xenologer: (happy!)
It was lovely.

Perhaps most important were the people.

I got to hang out with the next generation of Thalians who despite being quite young are some of the most well-grounded, thoughtful, and entertaining humans I know. The children of my friends are also my friends. What a funny age I am!

I also had some serious bonding time with someone I only sorta knew, but had always gotten good vibes from. It turns out that she wanted to go get bubble tea with me because she'd always wanted to try it.

I suggested that we eat at Noodles & Co. since she's sort of into raw food stuff, but when she realized that I would also dig Skyline for chili spaghetti, she expressed a profound love of Skyline and we ate there instead. Turns out she just likes the raw food thing and is not actually making a whole lifestyle out of it. Which, y'know, it's all good either way, but it was amusing to be all ready to adjust and then to find out that actually what she really wanted was the thing I'd chosen not to suggest out of consideration.

Life lesson, right?

Then bubble tea!

Then we talked about haters and relationships and parental generational shifts and baggage and went back to my place so that I could make her mix CDs and we drank tea and talked more. We may have a sleepover. We will probably watch Spice World. I am pretty jazzed about it.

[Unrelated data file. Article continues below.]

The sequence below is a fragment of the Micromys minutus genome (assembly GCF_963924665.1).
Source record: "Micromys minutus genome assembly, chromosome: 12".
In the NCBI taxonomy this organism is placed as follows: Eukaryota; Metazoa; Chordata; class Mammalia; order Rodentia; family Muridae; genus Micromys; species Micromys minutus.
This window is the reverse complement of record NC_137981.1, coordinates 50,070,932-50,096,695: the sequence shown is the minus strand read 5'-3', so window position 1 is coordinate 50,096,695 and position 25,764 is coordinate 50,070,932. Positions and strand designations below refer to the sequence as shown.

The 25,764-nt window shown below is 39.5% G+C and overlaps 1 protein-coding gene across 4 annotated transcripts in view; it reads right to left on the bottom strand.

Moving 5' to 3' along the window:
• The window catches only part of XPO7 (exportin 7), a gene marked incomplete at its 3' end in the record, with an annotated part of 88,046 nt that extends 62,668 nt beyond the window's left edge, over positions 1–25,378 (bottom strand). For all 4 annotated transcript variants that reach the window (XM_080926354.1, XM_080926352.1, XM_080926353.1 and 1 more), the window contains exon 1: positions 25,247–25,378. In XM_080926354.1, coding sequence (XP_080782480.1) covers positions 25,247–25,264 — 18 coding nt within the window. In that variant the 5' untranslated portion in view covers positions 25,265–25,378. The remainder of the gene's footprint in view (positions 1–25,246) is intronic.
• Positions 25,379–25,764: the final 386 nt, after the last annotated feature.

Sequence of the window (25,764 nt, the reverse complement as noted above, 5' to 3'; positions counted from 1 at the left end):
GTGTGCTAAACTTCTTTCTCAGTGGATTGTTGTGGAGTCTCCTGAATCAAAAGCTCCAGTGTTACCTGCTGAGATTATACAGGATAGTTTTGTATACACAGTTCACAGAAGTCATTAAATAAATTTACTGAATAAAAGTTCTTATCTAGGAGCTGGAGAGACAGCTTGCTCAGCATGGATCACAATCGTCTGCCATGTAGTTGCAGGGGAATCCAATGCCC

I only got like three hours of sleep but that's okay because I have friends and sleep is for when I am not busy being pleasantly surprised by profound human connections. Like maybe in an hour or two. We'll see how long I can sustain articulate consciousness.

Happy, though! Yay.
xenologer: (bye bye)
So when women are like, "Hey don't sexually harass me," there are always people who say, "But I am so awkward/autistic that I cannot tell the difference between harassment and flirting BAWWWWW you are so ablist BAWWWWWWW."

No, awkwardness is no excuse.

Tell it, Captain Awkward.